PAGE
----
“As for me, I am establishing my covenant with you and your descendants after you” (Genesis 9:9).
In today’s lectionary text, Genesis 9:8-17, Noah receives God’s covenant. The rainbow becomes a sign of the irrevocable promise of God’s faithfulness and mercy — of God’s peace for all creation. So, too, are we called to be signs of, or witnesses to, God’s peace.
With you, we are alarmed by a completely different kind of sign. As you know, protests against stay-at-home orders have erupted over the past few weeks. Protesting is a valid public expression, but here in Illinois, protesting has included people carrying placards with anti-Semitic messages directed at our governor, J.B. Pritzker. There is a twisted logic in comparing our Jewish governor with the Nazi regime, but the impact of these messages is still to promote anti-Semitism and its evil companions: white supremacy, racism and sexism. We, the ELCA bishops in Illinois, publicly denounce this bigotry here and wherever it occurs. Anti-Semitism is contrary to the irrevocable promise of God and “a violation of our hope and calling” as witnesses to God’s peace (Declaration of the ELCA to the Jewish Community, 1994).
In our ELCA social teaching we acknowledge that there are times when “through faithfulness in its life and activities as a community for peace, the Church in the power of the Holy Spirit becomes a presence for peace that disturbs” (For Peace in God’s World, 1995). This is one of those times. Even as we seek peace amid a pandemic, we must uphold our commitments to our Jewish neighbors. No matter our politics or opinions about our elected leaders and their policies, all of us must come together on the basis of our church’s commitments to “oppose the deadly working of such bigotry” (1994 Declaration).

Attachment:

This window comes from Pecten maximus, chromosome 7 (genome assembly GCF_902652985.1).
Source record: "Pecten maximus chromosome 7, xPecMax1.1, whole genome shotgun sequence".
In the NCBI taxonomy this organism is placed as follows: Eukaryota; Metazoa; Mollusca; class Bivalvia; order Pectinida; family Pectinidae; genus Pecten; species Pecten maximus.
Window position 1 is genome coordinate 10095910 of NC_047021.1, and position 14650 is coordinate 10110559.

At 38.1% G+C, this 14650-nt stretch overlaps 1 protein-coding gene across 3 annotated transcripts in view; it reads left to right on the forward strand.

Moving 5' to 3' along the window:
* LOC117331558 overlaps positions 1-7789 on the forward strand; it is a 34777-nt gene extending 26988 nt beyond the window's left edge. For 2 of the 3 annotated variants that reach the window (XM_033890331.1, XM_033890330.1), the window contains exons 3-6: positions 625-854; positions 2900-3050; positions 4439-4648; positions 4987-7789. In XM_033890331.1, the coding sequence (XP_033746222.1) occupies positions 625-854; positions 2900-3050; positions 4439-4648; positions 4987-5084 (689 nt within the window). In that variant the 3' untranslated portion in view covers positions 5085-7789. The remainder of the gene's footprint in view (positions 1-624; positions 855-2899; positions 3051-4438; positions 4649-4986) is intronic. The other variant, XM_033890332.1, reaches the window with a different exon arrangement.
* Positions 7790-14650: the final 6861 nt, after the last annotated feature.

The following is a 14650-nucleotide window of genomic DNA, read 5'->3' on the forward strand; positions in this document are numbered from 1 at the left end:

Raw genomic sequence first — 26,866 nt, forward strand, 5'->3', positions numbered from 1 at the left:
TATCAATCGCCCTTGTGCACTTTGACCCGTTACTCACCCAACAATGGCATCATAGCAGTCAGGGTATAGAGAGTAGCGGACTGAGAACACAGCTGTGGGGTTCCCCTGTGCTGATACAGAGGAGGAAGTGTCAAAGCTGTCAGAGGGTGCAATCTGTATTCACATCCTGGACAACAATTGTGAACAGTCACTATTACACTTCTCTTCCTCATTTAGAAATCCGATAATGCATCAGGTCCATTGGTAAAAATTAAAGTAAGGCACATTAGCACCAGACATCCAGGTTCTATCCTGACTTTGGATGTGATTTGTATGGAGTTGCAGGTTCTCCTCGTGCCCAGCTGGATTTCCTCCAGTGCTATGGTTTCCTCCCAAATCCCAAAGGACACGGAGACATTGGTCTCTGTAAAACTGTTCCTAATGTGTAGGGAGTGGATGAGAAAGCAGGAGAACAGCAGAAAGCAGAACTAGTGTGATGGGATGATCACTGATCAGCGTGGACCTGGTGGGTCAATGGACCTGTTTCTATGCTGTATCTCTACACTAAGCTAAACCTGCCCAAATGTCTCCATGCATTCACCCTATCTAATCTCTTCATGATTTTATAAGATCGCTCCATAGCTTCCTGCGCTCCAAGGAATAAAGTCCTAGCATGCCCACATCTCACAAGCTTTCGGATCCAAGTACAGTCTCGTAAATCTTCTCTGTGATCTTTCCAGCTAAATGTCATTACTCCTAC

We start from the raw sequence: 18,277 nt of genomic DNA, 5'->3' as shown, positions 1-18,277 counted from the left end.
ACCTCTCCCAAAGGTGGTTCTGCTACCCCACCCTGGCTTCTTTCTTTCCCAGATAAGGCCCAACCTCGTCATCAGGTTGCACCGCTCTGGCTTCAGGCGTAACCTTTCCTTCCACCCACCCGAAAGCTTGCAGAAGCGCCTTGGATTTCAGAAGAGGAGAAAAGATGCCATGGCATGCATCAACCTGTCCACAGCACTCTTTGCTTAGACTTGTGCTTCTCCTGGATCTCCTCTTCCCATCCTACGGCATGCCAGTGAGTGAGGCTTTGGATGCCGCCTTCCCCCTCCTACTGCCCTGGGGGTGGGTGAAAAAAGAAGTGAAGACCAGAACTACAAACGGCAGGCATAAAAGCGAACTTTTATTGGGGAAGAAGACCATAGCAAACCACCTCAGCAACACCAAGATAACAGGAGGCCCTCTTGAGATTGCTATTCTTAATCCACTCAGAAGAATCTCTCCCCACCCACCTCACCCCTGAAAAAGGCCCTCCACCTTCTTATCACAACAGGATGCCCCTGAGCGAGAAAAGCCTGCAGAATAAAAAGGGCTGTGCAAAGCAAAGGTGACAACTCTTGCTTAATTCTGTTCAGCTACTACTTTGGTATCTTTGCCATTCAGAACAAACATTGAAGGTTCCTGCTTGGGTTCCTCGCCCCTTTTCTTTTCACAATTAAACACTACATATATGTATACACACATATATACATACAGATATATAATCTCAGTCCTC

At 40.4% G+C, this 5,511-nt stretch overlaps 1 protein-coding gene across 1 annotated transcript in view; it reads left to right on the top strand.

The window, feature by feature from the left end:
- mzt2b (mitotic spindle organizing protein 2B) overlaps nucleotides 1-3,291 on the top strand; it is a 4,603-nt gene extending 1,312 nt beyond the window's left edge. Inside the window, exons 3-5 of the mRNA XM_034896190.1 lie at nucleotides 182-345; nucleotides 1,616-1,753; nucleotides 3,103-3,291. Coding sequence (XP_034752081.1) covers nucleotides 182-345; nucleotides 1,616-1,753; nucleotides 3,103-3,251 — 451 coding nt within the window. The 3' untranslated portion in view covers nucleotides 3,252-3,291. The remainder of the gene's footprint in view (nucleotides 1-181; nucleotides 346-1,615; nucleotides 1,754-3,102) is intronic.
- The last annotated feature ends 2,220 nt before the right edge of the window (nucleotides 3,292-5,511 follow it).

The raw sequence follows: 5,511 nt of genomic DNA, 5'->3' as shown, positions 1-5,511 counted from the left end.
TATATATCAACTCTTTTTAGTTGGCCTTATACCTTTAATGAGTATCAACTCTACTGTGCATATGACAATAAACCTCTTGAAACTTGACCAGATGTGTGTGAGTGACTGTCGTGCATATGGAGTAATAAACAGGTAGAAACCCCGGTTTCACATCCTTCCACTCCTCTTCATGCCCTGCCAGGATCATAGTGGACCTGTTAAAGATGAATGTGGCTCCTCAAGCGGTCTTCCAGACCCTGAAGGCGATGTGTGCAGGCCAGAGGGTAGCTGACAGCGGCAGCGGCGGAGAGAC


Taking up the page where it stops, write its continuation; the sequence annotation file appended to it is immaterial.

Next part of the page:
In Christ’s love, all of us continue to pray for Governor Pritzker and all our elected leaders as they make difficult decisions intended to protect lives. As a church, we encourage one another to abide by government policies that seek to safeguard the health and well-being of our communities, and to participate in healthy forms of civic engagement.
In peace and in partnership,
The Rev. Elizabeth A. Eaton
Presiding Bishop, Evangelical Lutheran Church in America
The Rev. John Roth
Bishop, Central/Southern Illinois Synod
The Rev. Yehiel Curry
Bishop, Metropolitan Chicago Synod
The Rev. Jeffrey Clements
Bishop, Northern Illinois Synod
- - -
About the Evangelical Lutheran Church in America:
The ELCA is one of the largest Christian denominations in the United States, with nearly 3.5 million members in more than 9,100 worshiping communities across the 50 states and in the Caribbean region. Known as the church of "God's work. Our hands," the ELCA emphasizes the saving grace of God through faith in Jesus Christ, unity among Christians and service in the world. The ELCA's roots are in the writings of the German church reformer Martin Luther.